Facciata di un muro di mattoni bianchi che dà su un giardino


Private housing project in a park in Villorba (Tv)

The part of the territory of the Municipality of Villorba, called Carità, where the project of the villa is inserted, appeared to be almost unbuilt until the end of the Second World War. It was involved with the only presence of some buildings related to the typology of the rural building or of the “Villa Veneta” inserted in large parks or vast cultivated plots.

Following the construction of the new Town Hall in the 1960s, the portion of the territory was affected by a progressive building phenomenon. The typology of almost all the buildings can be related to the archetype of “single-family house”, most of the times designed and built according to the typical rules of the post-war speculative phenomenon.


Garden with swimming pool in the center

The villa was built from 1998 to 2000 in a vast portion of a park where a small greenhouse adjacent to a vegetable garden, used as a shelter for potted plants during the winter season, existed at the eastern end.

The greenhouse was part of a large compendium composed of a large villa with outbuildings built after World War II in imitation of the typology of the Venetian villa.

The original buildings were inserted in the park designed and built, together with the construction works, by Mr. Severino Curtolo, an important local agronomist and landscape architect. The manor house was replaced, in the last years of the last century, by a residential complex composed of ten real estate units.

Square hedge in front of a wooden wall

At the same time, the villa was built to replace the greenhouse and the garden area. The “replaced” building, more than the others around, is explanatory of the “formal canons” typical of the construction period characterized by the lack of will to deepen any architectural research.


The extraordinary landscape quality of the park has influenced the design choice that has seen the prevailing valorization of the same over the architectural form of the building.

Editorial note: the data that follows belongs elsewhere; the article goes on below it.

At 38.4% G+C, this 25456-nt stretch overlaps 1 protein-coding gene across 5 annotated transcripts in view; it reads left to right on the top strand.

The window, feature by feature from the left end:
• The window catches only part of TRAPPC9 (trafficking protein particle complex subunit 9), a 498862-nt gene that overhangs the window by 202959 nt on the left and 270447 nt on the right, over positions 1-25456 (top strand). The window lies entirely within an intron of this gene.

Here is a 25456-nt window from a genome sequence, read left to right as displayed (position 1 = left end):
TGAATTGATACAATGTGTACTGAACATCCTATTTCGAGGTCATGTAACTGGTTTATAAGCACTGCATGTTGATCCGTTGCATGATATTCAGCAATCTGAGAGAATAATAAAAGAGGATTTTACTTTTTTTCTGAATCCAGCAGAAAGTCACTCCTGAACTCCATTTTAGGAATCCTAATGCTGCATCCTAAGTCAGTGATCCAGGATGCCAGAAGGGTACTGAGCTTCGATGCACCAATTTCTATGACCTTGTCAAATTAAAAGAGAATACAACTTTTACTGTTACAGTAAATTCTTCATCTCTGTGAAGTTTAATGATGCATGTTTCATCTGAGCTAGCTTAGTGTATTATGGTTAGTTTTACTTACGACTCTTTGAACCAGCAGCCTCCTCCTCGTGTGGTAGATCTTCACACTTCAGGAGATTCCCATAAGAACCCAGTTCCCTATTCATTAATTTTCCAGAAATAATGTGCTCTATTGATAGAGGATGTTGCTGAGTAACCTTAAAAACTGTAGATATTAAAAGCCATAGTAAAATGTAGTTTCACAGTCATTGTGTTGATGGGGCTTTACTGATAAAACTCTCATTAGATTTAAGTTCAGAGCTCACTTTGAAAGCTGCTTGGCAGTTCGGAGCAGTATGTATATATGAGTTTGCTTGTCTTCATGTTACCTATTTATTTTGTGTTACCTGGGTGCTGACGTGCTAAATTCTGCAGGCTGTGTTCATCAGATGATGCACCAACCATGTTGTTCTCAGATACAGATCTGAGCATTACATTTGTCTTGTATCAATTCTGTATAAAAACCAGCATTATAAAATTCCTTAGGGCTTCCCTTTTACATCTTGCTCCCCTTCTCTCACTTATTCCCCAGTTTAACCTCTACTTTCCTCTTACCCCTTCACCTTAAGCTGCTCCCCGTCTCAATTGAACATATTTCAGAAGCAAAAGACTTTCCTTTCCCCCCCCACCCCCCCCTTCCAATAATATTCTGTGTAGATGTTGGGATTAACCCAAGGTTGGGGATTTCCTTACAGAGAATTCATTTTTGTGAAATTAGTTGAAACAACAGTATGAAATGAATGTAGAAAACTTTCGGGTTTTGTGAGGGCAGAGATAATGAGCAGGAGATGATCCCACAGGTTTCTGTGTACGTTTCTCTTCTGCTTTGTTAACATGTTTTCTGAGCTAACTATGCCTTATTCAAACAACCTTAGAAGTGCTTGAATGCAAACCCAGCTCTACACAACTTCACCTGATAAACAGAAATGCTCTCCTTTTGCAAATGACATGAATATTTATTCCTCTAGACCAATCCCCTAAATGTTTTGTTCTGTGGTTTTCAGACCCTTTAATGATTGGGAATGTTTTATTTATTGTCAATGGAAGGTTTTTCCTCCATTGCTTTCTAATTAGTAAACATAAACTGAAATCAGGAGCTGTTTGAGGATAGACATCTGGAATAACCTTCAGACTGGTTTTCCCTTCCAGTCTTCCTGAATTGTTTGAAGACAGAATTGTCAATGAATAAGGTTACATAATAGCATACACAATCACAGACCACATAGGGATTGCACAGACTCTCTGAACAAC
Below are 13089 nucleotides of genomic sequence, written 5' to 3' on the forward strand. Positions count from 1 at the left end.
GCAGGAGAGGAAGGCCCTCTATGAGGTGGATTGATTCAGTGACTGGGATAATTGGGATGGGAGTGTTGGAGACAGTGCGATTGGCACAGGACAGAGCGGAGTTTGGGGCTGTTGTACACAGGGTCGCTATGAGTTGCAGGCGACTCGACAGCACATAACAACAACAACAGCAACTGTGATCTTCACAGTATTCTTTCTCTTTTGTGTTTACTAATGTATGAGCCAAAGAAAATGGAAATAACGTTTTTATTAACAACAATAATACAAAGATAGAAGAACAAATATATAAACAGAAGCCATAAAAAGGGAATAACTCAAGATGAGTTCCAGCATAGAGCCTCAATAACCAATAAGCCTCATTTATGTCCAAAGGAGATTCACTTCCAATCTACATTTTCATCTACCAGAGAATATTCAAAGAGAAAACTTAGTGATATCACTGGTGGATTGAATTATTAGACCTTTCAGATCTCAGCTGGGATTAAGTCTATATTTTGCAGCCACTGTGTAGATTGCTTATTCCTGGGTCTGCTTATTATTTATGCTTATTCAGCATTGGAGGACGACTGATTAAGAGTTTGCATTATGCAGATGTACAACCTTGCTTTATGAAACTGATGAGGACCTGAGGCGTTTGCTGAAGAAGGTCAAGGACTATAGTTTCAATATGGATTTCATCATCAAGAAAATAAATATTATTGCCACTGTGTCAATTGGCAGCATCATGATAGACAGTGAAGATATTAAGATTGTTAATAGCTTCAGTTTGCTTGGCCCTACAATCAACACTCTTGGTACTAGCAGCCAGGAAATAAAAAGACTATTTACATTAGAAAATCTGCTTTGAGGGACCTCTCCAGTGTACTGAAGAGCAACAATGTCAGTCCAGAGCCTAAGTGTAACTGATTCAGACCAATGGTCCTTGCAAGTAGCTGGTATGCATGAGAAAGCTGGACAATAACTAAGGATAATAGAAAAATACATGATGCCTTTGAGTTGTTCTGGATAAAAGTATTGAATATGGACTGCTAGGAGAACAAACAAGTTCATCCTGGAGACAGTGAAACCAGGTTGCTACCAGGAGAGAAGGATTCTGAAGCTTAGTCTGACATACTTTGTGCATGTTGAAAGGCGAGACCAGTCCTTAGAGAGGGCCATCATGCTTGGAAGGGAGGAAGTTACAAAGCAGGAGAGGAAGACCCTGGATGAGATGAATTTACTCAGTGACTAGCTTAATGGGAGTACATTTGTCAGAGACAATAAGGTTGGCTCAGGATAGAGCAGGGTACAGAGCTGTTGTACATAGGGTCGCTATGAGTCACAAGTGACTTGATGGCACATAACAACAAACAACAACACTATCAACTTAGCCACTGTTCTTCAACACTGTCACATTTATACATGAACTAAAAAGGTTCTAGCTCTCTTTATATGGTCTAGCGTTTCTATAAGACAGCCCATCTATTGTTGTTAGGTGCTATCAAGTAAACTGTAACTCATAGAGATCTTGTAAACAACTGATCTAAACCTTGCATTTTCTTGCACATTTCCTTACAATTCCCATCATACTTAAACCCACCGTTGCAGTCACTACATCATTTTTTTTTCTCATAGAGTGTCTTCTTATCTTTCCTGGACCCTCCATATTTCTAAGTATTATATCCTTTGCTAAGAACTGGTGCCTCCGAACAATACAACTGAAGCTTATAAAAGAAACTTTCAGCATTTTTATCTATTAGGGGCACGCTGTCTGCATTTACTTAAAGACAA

Courtyard with some trees and hedge

The project does not intend to be configured as a “representative” building, although compositional and finishing elements can be found that could be considered typical quotes from much more famous ancient and modern villas.

The project is nothing but a wall that marks the border between park and refuge area. The wall stops where the great sophora already exists. It surrounds it and creates around it the toko-no-ma of the park. A niche where the sophora is exposed and where it changes the contents of the niche itself with the changing seasons.

Behind the wall the typical functions of family life are placed in rooms also hidden by evergreen hedges. The wall is interrupted only where there is the need to let the light enter the rooms. The most important rooms have the color of sand and wood and reassuring opaque surfaces. The windows are the toko-no-ma of the rooms. They are niches that change their content with changes in external light, rain or sunlight or the colors of the park.

Interior of a wooden room with a wall decorated with paintings


I can’t add anything else and I can’t find other arguments to describe the house I live in. But I believe that this short passage from “Shadow Book” by Junichiro Tanizaki is more eloquent than any other description.

it is enchanting the uncertain and delicate light that enters and lingers in our rooms, similar to the last glow of the sunset! This reverberation, or rather darkening, exceeds every other decoration for me: I will never tire of contemplating it. In each room, a uniform sanded dye is bathed in light; from room to room, however it varies, almost imperceptibly. Often the smokers are infinitely thin: they are fleeting tints, which seem to change, according to the mood of the beholder. Their gradations give each room a different quality of darkness…